Dr Joseph DeLozier | A Promising Treatment to Reduce Wrinkles and Sun Damage
About this episode
Wrinkles and skin-discolouration caused by sun exposure are common conditions experienced by most people as they age. Some of the most widespread interventions for wrinkles and discolouration are laser therapy, chemical peels, and plasma-based skin regeneration. However, the outcomes of these treatments can be hard to predict, and can sometimes result in complications and undesired effects. Read More
In recent years, a new treatment for these skin conditions has emerged, called Helium Plasma Dermal Resurfacing – or ‘HPDR’ for short. HPDR relies on the Renuvion Cosmetic Technology helium-based plasma system, a device that delivers and propagates radio-frequency energy across skin tissue using helium gas as a medium.
Two US-based Aesthetic Surgeons, Dr Joseph DeLozier and Dr David Holcomb, recently reviewed past clinical implementations of the HPDR treatment. Their study analysed the medical records of 301 patients who had received HPDR treatment on the face and neck between 2012 and 2020.
The patients had received HPDR treatment on one or more parts of the face and neck, most of which were passed three times with the helium-based plasma device. Between the first and second pass, desiccated superficial layers of the skin were wiped away with a gauze. About two-thirds of the patients had also undergone other cosmetic procedures, such as a facelift.
The patients attended a follow-up visit at least one month after their procedures and were encouraged to report any issues or concerns they had. DeLozier and Holcomb analysed the medical charts of all the patients to assess the effectiveness of HPDR as a standalone treatment or in conjunction with other cosmetic procedures.
They found that out of the 275 patients who shared their perceptions during follow-up meetings, 273 reported being ‘happy’, ‘satisfied’, or ‘pleased’ with the procedure’s outcome. Clinical charts and images taken before and after the procedure suggested that it was effective in reducing wrinkles and patches caused by sun exposure.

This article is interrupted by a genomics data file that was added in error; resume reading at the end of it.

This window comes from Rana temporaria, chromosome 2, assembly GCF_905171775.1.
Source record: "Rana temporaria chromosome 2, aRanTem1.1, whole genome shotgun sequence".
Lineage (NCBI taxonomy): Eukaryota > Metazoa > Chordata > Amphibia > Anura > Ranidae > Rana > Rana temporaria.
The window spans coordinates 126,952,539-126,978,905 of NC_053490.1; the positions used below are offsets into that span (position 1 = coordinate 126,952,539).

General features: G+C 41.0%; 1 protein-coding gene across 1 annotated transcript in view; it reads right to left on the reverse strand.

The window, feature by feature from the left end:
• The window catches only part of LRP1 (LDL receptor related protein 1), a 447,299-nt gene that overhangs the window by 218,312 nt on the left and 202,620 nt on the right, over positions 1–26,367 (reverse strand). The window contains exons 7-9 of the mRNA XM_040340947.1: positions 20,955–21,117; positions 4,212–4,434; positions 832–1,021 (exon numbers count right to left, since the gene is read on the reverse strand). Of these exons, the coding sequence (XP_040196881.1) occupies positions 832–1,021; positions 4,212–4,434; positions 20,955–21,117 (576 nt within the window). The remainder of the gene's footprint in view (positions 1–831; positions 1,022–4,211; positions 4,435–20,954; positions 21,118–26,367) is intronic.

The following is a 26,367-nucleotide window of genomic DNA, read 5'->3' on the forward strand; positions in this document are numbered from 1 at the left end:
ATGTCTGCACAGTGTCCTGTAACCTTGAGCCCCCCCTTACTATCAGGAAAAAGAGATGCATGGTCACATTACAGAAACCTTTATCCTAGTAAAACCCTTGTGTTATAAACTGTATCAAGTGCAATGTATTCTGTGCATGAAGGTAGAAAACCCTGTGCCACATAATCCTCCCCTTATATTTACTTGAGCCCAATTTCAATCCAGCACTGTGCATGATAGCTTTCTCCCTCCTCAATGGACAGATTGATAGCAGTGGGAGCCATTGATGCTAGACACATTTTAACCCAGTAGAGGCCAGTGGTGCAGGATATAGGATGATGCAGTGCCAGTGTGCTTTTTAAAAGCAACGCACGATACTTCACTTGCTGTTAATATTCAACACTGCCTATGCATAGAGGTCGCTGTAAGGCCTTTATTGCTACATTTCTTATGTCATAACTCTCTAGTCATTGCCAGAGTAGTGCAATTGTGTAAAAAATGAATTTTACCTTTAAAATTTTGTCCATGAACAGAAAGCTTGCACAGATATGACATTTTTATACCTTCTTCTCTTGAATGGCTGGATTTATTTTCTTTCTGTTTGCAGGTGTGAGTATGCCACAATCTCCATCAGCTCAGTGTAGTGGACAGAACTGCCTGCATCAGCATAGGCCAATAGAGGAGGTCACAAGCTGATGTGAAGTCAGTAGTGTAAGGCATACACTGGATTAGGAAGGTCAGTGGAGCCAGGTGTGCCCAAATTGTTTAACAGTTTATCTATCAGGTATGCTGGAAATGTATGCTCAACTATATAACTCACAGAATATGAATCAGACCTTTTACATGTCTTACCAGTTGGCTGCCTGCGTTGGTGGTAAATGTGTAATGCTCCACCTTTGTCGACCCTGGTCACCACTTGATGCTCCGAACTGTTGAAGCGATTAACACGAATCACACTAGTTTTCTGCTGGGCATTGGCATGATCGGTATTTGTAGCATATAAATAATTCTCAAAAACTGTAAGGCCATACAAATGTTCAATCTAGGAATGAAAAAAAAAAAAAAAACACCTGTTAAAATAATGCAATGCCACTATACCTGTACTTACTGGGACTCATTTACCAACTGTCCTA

Notably, none of the patients reported serious adverse effects following the intervention, while 20 patients reported minor effects, including redness, hyperpigmentation and slow healing of the skin. All these effects were successfully resolved during follow-up visits.
Overall, the study by DeLozier and Holcomb suggests that HPDR could be a safe and effective procedure for skin rejuvenation, which can also be safely performed in conjunction with other cosmetic surgeries. The plasma device has since been updated, which could further enhance treatment outcomes.
Original Article Reference
Summary of the paper ‘Helium plasma dermal resurfacing with and without concurrent surgery of the face and neck: A retrospective review’, in Aesthetic Surgery Journal Open Forum, doi.org/10.1093/asjof/ojac061
For further information, you can connect with Dr Joseph DeLozier at email@example.com
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